You have not chosen Me, I have chosen you. John 15:16
Before we begin, let us pray.
Our Father, Who art in heaven, hallowed be Thy name. Thy kingdom come, Thy will be done on earth as it is in heaven. Give us this day our daily bread, and forgive us our debts, as we forgive our debtors; and lead us not into temptation, but deliver us from the evil one.
You may have noticed I ended the Lord’s Prayer with, “but deliver us from the evil one” and not, “but deliver us from evil.” This difference may seem insignificant, but it has sparked debates among Christians about the correct version. Some argue that “evil” refers to a general concept of wrongdoing, while “the evil one” refers specifically to Satan.
Regardless of which version you prefer, both convey the same message — asking God for protection and deliverance from any form of evil or temptation. It is also worth noting that the addition of “the evil one” can be interpreted as a reminder of the spiritual battle between good and evil, where Satan is seen as the ultimate adversary.
The Beatitudes — A Map
If Christ is not risen, then our faith is useless. 1 Cor 15:14
The Beatitudes, or blessed sayings, are a map or directions to find Jesus. A great example of this can be found in the series — The Chosen.
Why do we need a map?
Because of itching ears and false teachers.
For there shall be a time, when they will not endure sound doctrine; but, according to their own desires, they will heap to themselves teachers, having itching ears. And will indeed turn away their hearing from the truth, but will be turned unto fables. 2 Timothy 4: 3–4
For there shall arise false Christs and false prophets, and shall show great signs and wonders, insomuch as to deceive (if possible) even the elect. Matthew 24: 24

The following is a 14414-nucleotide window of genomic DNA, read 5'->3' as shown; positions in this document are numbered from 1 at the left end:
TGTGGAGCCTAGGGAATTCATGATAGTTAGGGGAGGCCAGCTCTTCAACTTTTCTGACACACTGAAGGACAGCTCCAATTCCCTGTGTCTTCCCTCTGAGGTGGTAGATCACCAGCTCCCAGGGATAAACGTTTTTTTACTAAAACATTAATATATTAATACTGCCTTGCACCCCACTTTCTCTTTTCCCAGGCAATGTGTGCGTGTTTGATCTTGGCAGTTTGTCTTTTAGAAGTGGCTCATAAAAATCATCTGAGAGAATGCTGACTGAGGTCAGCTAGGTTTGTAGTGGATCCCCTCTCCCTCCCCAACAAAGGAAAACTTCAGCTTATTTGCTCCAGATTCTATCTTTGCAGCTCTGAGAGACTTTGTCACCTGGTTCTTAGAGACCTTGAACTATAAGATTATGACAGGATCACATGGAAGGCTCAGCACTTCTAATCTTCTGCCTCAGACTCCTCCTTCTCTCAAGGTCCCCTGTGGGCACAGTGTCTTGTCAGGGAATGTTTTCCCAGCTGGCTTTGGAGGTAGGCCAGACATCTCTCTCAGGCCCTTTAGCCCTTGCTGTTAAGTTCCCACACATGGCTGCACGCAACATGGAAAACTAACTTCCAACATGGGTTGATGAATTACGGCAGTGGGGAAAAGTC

Let’s look at the Beatitudes using The Holy Bible — The Douay Version, Matthew 5: 1–12 (Christ’s Sermon on the Mount. The Eight Beatitudes).
And seeing the multitudes, he went up into a mountain, and when he was set down, his disciples came unto him. And opening his mouth, he taught them, saying:
1) Blessed are the poor in spirit: for theirs is the kingdom of heaven.
“And to some who trusted in themselves as just and despised others, he spoke also this parable: Two men went up into the temple to pray; the one a Pharisee and the other a publican. The Pharisee standing, prayed thus with himself: O God, I give thee thanks that I am not as the rest of men, extortioners, unjust, adulterers as also is this publican. I fast twice in a week: I give tithes of all that I possess.
And the publican standing afar off would not so much as lift up his eyes towards heaven; but struck his breast saying: O God, be merciful to me a sinner. I say to you, this man went down into his house justified rather than the other; because every one that exalteth himself shall be humbled: and he that humbleth himself shall be exalted.”
The passage above shows us that it is not our own righteousness or good works that bring us closer to God, but rather acknowledging our own brokenness and need for His mercy. In the passage, one man mentions how he is not like sinners, while the other humbles himself, acknowledging he is a sinner.